If you think transcreation is the domain of only the trendiest consumer brands, think again: we’re seeing a spike in transcreation demand from a number of giants in business-to-business technology and life sciences, let alone consumer sectors like retail and hospitality.
Between the heightened transcreation demand and the evolution of marketing localization in recent years, it’s time to share a few insights that should help you identify and source the right talent for your program.
Marketing Translation vs. Transcreation Cheat Sheet
The terms “transcreation” and “marketing translation” were once considered synonymous, but they have evolved to mean two distinct services, as we have covered once or twice in recent years. That said, it’s not safe to assume every vendor representative, procurement agent, and global program stakeholder got the memo.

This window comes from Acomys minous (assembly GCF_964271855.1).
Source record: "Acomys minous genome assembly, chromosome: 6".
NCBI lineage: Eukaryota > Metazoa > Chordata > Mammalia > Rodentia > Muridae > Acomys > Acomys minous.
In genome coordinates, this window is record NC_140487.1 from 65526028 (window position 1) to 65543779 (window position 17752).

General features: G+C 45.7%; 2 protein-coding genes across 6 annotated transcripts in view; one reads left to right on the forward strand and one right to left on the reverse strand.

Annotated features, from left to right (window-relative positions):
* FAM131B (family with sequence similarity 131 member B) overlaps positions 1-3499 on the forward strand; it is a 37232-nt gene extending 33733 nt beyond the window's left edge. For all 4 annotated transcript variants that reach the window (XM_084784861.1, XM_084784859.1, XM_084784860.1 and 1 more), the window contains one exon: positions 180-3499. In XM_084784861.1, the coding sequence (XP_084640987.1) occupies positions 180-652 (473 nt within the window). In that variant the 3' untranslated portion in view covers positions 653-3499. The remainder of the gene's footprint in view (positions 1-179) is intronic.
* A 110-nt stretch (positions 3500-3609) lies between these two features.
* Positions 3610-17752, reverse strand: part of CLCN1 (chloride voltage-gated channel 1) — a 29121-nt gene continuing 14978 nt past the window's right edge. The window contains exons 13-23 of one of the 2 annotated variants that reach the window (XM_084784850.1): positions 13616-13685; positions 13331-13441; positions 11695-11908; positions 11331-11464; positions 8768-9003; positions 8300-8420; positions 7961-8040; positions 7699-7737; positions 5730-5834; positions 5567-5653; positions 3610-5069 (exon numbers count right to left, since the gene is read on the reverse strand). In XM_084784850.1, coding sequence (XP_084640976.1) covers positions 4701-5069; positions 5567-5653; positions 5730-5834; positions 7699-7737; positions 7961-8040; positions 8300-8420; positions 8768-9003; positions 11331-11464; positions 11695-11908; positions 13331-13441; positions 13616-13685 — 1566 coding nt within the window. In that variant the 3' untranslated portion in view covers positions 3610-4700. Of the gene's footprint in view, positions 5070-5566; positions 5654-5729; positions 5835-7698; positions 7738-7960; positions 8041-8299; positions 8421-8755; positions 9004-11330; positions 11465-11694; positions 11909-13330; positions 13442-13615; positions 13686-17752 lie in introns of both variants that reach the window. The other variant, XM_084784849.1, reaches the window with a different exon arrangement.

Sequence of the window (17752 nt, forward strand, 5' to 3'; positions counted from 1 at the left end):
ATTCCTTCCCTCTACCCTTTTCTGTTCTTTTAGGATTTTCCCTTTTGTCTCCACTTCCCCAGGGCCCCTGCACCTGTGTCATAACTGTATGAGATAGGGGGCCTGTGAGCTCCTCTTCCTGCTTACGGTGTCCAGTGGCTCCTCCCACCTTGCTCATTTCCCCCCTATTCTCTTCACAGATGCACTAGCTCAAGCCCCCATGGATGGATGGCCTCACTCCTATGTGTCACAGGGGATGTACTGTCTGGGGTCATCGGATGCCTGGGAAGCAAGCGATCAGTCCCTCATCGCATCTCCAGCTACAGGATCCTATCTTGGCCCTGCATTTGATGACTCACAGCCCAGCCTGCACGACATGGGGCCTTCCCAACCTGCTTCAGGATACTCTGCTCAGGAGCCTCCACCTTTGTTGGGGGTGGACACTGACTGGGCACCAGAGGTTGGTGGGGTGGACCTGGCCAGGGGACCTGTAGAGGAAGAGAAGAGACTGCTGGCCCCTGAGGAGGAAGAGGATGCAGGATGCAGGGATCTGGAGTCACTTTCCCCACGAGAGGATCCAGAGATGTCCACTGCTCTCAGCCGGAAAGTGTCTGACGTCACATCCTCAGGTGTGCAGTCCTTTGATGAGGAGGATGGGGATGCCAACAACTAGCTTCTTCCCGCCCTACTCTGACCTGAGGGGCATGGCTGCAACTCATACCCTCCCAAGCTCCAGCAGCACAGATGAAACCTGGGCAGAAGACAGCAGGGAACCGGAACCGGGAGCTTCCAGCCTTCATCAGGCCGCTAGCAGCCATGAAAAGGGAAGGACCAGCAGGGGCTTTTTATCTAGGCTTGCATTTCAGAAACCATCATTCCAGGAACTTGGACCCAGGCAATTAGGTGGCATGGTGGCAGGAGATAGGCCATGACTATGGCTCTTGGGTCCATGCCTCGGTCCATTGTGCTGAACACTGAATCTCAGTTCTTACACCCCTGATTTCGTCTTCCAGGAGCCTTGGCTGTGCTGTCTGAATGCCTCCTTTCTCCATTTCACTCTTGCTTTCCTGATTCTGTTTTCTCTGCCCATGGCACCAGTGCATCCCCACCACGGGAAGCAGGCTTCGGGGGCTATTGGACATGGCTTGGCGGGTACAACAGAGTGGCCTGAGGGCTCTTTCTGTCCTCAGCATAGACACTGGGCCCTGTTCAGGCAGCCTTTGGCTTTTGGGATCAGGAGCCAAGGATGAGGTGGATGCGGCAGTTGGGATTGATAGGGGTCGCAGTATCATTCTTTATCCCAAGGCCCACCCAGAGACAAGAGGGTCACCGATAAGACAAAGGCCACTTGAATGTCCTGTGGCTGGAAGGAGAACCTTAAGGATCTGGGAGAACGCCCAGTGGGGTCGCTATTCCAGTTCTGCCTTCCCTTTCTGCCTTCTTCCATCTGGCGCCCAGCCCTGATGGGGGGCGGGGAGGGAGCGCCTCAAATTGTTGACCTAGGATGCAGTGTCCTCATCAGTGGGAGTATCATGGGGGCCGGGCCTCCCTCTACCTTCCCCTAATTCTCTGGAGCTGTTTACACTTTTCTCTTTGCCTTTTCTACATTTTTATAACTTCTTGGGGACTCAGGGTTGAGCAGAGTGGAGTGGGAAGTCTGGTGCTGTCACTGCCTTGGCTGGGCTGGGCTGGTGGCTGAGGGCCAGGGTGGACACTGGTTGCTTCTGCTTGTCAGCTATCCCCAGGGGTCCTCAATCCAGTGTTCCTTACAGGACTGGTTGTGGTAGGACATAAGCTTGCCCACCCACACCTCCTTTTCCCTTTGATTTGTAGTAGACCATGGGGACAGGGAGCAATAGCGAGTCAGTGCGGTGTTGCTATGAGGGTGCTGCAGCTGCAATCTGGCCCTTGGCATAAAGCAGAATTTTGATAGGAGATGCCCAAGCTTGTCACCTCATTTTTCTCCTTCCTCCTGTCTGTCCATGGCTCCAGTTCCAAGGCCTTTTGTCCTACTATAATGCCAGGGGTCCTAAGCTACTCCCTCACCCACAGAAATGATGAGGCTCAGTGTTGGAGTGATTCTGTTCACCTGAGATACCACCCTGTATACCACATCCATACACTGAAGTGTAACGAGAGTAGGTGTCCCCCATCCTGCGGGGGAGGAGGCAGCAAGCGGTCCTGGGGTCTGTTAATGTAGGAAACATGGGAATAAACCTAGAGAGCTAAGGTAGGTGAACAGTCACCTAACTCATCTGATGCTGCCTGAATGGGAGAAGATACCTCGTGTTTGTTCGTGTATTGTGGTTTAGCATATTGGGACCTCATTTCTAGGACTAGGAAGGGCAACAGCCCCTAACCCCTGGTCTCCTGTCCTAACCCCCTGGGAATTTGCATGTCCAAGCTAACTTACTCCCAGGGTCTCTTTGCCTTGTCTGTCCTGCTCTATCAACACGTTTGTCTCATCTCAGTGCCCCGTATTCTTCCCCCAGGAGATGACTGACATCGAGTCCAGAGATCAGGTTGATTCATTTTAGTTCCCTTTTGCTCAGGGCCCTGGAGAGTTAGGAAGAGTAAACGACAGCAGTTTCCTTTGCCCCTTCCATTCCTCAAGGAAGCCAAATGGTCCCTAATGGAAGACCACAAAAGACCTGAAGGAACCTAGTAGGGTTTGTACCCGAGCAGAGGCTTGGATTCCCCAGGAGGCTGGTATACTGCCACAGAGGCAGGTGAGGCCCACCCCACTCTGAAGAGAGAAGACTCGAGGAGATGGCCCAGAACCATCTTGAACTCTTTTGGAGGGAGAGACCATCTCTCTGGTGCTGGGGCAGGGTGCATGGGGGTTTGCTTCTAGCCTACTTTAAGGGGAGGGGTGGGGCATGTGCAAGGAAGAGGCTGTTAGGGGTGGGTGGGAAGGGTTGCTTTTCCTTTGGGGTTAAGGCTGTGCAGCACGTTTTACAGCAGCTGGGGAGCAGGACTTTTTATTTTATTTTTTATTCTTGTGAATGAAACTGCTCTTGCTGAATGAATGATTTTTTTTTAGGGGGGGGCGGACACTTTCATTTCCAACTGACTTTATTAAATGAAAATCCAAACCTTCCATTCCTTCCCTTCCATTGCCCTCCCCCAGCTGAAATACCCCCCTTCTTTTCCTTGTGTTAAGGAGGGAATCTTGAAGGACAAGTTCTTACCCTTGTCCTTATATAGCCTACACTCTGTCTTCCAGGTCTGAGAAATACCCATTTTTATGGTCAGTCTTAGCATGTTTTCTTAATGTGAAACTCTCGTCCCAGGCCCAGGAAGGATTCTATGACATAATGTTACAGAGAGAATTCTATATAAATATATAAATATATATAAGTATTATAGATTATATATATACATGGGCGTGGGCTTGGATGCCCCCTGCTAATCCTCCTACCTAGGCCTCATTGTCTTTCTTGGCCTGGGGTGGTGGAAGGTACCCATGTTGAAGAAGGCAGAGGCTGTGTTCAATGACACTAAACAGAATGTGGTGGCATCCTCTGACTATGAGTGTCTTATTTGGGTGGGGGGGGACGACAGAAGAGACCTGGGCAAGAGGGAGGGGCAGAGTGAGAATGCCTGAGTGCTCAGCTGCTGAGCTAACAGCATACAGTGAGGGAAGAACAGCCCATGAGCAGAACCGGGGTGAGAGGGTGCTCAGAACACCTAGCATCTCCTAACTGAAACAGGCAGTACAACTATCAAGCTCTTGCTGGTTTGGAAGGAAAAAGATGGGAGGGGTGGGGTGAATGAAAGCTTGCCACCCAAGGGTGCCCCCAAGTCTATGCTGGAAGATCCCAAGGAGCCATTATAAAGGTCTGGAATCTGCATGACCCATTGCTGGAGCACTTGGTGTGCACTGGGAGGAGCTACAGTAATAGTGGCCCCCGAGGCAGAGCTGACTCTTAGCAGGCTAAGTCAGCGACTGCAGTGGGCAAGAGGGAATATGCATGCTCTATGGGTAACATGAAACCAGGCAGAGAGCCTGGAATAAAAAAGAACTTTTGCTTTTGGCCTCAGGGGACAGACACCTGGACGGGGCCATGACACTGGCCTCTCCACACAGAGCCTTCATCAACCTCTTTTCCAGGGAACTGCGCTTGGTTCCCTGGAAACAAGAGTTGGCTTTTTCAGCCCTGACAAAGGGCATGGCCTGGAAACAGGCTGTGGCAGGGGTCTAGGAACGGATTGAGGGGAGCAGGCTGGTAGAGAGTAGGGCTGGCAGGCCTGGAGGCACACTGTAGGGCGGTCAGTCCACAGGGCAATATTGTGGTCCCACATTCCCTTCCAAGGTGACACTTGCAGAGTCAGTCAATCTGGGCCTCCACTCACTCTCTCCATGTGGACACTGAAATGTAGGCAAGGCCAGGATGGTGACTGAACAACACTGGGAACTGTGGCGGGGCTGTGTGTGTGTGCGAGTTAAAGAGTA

So we offer this handy cheat sheet to help you define terms in sourcing conversations to make sure everyone is talking “apples to apples.” Feel free to share it with your translation procurement specialist, your program stakeholders, your branding team, or anyone whose expectations you want to manage during the sourcing process and beyond.
Screening for the Right Talent
As you can see from our cheat sheet, marketing translation starts with professional linguists, where transcreation may use linguists, creative writers, or professional marketers, which are all quite different backgrounds. That said, anyone you hire for marketing translation or transcreation work needs a few core qualities.